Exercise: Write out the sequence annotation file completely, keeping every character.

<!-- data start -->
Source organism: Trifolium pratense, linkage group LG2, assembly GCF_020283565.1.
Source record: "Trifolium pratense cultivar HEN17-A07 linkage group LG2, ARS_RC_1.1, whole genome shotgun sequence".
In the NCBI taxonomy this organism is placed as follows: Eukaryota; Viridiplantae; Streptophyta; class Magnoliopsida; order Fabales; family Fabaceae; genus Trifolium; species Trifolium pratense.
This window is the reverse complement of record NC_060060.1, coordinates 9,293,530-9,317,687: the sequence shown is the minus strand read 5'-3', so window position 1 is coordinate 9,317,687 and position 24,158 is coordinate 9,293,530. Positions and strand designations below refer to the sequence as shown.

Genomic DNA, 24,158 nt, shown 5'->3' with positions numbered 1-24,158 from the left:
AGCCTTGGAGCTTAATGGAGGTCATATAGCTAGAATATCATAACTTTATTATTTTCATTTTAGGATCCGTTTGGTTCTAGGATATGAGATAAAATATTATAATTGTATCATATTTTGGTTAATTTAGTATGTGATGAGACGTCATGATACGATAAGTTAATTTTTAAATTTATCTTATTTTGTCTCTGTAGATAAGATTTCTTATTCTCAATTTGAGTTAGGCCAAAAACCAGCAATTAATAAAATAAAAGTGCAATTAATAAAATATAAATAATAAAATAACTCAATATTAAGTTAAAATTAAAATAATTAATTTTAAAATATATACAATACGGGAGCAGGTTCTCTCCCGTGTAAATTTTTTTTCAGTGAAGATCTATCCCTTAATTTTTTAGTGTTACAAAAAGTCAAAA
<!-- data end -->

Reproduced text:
Source organism: Trifolium pratense, linkage group LG2, assembly GCF_020283565.1.
Source record: "Trifolium pratense cultivar HEN17-A07 linkage group LG2, ARS_RC_1.1, whole genome shotgun sequence".
In the NCBI taxonomy this organism is placed as follows: Eukaryota; Viridiplantae; Streptophyta; class Magnoliopsida; order Fabales; family Fabaceae; genus Trifolium; species Trifolium pratense.
This window is the reverse complement of record NC_060060.1, coordinates 9,293,530-9,317,687: the sequence shown is the minus strand read 5'-3', so window position 1 is coordinate 9,317,687 and position 24,158 is coordinate 9,293,530. Positions and strand designations below refer to the sequence as shown.

Genomic DNA, 24,158 nt, shown 5'->3' with positions numbered 1-24,158 from the left:
AGCCTTGGAGCTTAATGGAGGTCATATAGCTAGAATATCATAACTTTATTATTTTCATTTTAGGATCCGTTTGGTTCTAGGATATGAGATAAAATATTATAATTGTATCATATTTTGGTTAATTTAGTATGTGATGAGACGTCATGATACGATAAGTTAATTTTTAAATTTATCTTATTTTGTCTCTGTAGATAAGATTTCTTATTCTCAATTTGAGTTAGGCCAAAAACCAGCAATTAATAAAATAAAAGTGCAATTAATAAAATATAAATAATAAAATAACTCAATATTAAGTTAAAATTAAAATAATTAATTTTAAAATATATACAATACGGGAGCAGGTTCTCTCCCGTGTAAATTTTTTTTCAGTGAAGATCTATCCCTTAATTTTTTAGTGTTACAAAAAGTCAAAA